Winterson, J. (2011). Why Be Happy When You Could Be Normal? New York: Knopf. 230 pp.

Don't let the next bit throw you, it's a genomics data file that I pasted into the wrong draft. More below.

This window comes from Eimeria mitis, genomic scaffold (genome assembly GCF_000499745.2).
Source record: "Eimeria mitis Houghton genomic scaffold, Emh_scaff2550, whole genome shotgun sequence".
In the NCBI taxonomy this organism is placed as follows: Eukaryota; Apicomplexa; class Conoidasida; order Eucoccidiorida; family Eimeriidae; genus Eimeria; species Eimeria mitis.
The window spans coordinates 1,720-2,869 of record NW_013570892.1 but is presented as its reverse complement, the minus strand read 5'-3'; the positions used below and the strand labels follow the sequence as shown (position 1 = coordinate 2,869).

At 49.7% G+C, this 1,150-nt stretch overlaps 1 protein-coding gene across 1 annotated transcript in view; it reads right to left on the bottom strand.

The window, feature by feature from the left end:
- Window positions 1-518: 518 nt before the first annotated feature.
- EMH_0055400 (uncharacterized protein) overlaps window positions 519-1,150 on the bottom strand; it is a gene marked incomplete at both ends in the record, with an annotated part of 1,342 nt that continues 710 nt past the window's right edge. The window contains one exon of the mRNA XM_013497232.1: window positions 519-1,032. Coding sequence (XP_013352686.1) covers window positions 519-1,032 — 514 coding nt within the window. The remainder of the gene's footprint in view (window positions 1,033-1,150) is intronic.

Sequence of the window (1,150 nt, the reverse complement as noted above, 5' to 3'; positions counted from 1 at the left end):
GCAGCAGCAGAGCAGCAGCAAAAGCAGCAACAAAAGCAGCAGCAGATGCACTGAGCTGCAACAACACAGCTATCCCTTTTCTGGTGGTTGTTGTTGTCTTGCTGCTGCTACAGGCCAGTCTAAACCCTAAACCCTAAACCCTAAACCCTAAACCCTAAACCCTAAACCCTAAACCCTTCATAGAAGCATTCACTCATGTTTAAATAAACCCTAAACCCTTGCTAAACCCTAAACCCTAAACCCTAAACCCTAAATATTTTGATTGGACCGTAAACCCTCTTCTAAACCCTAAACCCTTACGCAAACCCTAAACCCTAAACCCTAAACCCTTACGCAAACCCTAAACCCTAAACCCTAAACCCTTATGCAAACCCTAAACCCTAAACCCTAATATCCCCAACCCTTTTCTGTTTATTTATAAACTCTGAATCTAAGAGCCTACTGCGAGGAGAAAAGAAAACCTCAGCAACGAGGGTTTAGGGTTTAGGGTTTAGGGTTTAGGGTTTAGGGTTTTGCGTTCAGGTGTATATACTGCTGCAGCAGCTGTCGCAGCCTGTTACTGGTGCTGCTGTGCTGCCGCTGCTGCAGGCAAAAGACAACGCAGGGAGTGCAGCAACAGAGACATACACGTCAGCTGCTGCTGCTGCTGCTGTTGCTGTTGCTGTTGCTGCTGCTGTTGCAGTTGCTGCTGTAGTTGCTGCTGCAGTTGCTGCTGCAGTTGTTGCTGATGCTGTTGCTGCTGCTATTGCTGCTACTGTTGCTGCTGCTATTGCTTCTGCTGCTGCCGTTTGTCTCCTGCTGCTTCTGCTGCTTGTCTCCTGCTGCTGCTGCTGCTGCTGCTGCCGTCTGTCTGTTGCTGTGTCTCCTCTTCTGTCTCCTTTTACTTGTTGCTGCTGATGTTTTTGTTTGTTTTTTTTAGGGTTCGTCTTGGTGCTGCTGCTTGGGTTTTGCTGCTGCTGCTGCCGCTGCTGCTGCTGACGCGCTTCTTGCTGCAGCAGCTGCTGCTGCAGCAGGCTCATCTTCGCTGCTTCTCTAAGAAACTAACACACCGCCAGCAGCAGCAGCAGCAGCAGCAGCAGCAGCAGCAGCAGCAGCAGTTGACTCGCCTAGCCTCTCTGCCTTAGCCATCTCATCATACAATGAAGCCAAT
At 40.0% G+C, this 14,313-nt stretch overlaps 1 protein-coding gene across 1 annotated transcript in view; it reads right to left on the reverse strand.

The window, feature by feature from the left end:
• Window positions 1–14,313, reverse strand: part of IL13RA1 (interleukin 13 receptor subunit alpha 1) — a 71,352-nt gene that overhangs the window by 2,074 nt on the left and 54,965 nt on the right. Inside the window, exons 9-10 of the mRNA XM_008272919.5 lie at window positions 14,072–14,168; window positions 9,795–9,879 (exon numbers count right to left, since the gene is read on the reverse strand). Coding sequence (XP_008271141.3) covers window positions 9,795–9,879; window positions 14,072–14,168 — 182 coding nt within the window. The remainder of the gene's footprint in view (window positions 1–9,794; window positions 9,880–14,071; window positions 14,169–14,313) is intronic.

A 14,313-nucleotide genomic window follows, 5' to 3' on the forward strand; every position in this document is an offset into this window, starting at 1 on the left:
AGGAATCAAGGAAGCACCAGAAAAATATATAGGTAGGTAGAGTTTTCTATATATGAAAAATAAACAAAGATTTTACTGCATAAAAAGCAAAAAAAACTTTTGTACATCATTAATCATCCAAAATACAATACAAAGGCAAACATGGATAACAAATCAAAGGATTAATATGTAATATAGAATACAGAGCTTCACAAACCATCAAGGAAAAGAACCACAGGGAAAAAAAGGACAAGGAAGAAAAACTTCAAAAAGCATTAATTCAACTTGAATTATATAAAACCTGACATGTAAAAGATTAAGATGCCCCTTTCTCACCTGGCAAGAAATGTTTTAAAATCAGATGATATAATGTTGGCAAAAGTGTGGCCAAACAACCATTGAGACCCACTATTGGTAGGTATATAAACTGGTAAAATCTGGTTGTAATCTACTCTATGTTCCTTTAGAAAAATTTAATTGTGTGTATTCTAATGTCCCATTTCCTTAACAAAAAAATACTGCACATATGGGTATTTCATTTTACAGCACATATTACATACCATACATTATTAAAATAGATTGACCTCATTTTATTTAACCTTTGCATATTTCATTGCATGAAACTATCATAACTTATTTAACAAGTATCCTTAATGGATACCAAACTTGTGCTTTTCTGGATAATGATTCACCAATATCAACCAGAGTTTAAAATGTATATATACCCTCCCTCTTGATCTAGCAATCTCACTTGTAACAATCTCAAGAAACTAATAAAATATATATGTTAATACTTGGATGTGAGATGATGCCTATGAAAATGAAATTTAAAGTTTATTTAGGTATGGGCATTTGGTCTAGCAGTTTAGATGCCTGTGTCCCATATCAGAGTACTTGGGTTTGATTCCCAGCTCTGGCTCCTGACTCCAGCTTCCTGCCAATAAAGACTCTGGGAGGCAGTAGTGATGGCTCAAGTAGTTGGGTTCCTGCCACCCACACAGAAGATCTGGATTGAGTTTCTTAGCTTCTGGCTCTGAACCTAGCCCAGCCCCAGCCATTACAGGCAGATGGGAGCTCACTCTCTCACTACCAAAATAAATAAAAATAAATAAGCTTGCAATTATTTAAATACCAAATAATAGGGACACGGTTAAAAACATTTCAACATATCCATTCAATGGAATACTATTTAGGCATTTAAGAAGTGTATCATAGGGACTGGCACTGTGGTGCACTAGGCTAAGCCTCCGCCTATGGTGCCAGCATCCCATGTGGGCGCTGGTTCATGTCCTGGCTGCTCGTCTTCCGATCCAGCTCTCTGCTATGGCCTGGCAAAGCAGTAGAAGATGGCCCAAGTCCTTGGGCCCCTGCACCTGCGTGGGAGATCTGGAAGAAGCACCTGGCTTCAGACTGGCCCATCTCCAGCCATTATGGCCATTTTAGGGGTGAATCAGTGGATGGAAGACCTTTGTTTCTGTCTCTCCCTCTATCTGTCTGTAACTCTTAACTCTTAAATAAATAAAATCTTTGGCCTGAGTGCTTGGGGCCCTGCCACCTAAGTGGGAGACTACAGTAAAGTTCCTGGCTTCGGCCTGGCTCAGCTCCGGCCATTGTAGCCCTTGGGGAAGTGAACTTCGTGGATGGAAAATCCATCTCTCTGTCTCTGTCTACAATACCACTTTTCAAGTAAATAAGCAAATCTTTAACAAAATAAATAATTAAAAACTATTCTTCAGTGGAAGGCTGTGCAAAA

Jeanette Winterson’s autobiography explores her chaotic upbringing as an adopted child raised by Pentecostal parents in northwest England. She follows a linear trajectory, smattered with historical context, disturbing memories of neglect and abuse, humorous anecdotes to cope and tie together the narrative under the banner of “I am not a lost cause,” indeed, that she is and always has been loved. There are mundane moments when the text flexes between psychoanalytic and philosophical musing, and others when Winterson’s anger toward her upbringing blows the box off respectability politics and writing family histories. The text is not queerly, per se, but provides a nice approach to integrating – that is, making intelligible – her desires for women through the retelling of her personal history/ies. Especially surprising is her excellent grasp of working class conditions and how this class consciousness, in the end, drives her understanding of self even when she is faced with her origins. Why Be Normal is a light, easy read, compelling for its attention to historical detail and natural-sounding prose.